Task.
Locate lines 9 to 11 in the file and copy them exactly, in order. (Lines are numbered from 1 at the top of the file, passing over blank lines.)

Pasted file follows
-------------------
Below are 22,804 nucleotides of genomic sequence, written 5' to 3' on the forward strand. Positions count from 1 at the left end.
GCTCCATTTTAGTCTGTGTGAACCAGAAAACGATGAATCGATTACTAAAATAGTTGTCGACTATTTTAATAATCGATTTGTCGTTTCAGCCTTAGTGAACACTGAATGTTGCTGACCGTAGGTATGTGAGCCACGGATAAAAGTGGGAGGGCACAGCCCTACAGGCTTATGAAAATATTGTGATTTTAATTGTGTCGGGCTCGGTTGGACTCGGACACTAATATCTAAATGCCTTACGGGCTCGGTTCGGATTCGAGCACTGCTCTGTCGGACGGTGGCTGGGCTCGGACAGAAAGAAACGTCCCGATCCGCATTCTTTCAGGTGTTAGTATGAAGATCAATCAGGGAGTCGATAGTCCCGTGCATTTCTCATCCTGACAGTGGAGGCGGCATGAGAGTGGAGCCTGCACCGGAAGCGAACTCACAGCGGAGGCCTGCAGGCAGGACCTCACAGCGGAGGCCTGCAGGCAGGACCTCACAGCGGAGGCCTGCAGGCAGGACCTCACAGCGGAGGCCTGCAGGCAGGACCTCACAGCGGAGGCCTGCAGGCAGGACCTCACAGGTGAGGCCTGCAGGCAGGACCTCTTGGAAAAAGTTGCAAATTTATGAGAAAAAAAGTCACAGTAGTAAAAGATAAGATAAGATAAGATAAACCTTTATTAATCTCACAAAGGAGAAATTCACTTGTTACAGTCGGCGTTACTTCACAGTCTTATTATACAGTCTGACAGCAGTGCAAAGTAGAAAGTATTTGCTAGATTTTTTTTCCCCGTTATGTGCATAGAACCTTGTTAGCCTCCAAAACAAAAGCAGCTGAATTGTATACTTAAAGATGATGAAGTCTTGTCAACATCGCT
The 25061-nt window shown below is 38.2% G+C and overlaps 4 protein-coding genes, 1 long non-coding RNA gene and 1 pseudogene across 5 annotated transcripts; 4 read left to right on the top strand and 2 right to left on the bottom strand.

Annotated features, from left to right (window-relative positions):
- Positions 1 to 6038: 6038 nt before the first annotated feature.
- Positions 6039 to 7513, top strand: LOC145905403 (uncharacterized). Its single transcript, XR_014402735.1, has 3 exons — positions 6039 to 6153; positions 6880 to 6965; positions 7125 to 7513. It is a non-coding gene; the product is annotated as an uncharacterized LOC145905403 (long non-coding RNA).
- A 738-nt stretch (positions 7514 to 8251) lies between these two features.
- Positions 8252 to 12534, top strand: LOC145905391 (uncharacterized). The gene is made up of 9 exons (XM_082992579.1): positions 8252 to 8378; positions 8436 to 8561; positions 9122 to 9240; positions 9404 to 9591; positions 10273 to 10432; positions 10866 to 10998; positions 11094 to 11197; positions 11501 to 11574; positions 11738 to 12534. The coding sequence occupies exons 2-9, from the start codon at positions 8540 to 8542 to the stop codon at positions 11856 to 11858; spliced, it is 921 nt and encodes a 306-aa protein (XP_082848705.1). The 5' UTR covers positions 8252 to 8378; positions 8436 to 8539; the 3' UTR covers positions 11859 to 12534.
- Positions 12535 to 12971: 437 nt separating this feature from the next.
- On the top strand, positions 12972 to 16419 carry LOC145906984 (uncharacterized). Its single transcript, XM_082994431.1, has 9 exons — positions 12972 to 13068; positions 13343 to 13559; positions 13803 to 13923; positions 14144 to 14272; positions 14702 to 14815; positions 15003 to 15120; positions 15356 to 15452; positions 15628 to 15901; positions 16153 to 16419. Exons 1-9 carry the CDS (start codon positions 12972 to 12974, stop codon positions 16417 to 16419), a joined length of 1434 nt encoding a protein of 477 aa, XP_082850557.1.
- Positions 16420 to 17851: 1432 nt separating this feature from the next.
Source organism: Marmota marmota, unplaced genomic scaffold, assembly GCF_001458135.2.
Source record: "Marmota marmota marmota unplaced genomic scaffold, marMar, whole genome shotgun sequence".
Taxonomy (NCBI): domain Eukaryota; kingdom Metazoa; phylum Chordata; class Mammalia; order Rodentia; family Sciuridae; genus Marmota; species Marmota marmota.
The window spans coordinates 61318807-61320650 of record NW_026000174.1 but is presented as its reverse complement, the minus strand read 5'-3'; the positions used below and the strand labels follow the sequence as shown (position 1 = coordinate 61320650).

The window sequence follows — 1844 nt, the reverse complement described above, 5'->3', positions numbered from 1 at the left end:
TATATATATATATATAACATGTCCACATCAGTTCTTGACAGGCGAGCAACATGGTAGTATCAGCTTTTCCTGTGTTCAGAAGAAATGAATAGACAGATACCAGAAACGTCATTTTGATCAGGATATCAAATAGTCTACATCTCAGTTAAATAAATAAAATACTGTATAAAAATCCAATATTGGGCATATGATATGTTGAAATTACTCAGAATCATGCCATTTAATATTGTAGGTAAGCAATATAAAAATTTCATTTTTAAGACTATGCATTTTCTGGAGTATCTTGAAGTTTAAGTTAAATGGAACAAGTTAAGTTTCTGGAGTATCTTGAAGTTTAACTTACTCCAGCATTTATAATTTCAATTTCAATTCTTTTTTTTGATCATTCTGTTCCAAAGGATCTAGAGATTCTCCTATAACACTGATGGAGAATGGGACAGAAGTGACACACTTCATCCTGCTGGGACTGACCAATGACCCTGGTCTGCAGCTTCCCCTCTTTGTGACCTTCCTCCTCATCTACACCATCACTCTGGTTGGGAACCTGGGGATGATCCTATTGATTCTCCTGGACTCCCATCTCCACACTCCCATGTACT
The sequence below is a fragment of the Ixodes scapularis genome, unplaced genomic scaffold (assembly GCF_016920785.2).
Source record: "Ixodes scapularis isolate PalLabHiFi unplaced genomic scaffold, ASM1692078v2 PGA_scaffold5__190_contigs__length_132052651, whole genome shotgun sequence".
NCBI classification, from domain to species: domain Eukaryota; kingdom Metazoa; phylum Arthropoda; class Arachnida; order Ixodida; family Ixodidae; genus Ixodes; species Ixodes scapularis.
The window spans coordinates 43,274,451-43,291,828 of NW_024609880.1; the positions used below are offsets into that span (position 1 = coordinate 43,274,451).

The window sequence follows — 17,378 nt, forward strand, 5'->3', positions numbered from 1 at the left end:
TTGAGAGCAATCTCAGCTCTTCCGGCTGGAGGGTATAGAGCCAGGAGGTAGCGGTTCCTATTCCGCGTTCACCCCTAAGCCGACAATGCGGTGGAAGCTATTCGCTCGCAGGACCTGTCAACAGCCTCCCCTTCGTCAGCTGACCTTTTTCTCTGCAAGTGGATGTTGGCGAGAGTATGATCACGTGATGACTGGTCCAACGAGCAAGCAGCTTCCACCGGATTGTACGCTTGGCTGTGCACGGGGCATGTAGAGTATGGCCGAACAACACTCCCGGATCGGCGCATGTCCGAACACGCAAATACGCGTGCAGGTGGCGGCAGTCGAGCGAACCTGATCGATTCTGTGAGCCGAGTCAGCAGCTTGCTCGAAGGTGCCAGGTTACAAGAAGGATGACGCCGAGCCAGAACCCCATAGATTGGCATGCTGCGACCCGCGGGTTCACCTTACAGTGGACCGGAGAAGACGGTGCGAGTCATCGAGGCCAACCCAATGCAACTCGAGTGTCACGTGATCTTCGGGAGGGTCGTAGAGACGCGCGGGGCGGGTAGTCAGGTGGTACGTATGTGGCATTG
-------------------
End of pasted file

- Positions 12535 to 12971: 437 nt separating this feature from the next.
- On the top strand, positions 12972 to 16419 carry LOC145906984 (uncharacterized). Its single transcript, XM_082994431.1, has 9 exons — positions 12972 to 13068; positions 13343 to 13559; positions 13803 to 13923; positions 14144 to 14272; positions 14702 to 14815; positions 15003 to 15120; positions 15356 to 15452; positions 15628 to 15901; positions 16153 to 16419. Exons 1-9 carry the CDS (start codon positions 12972 to 12974, stop codon positions 16417 to 16419), a joined length of 1434 nt encoding a protein of 477 aa, XP_082850557.1.
- Positions 16420 to 17851: 1432 nt separating this feature from the next.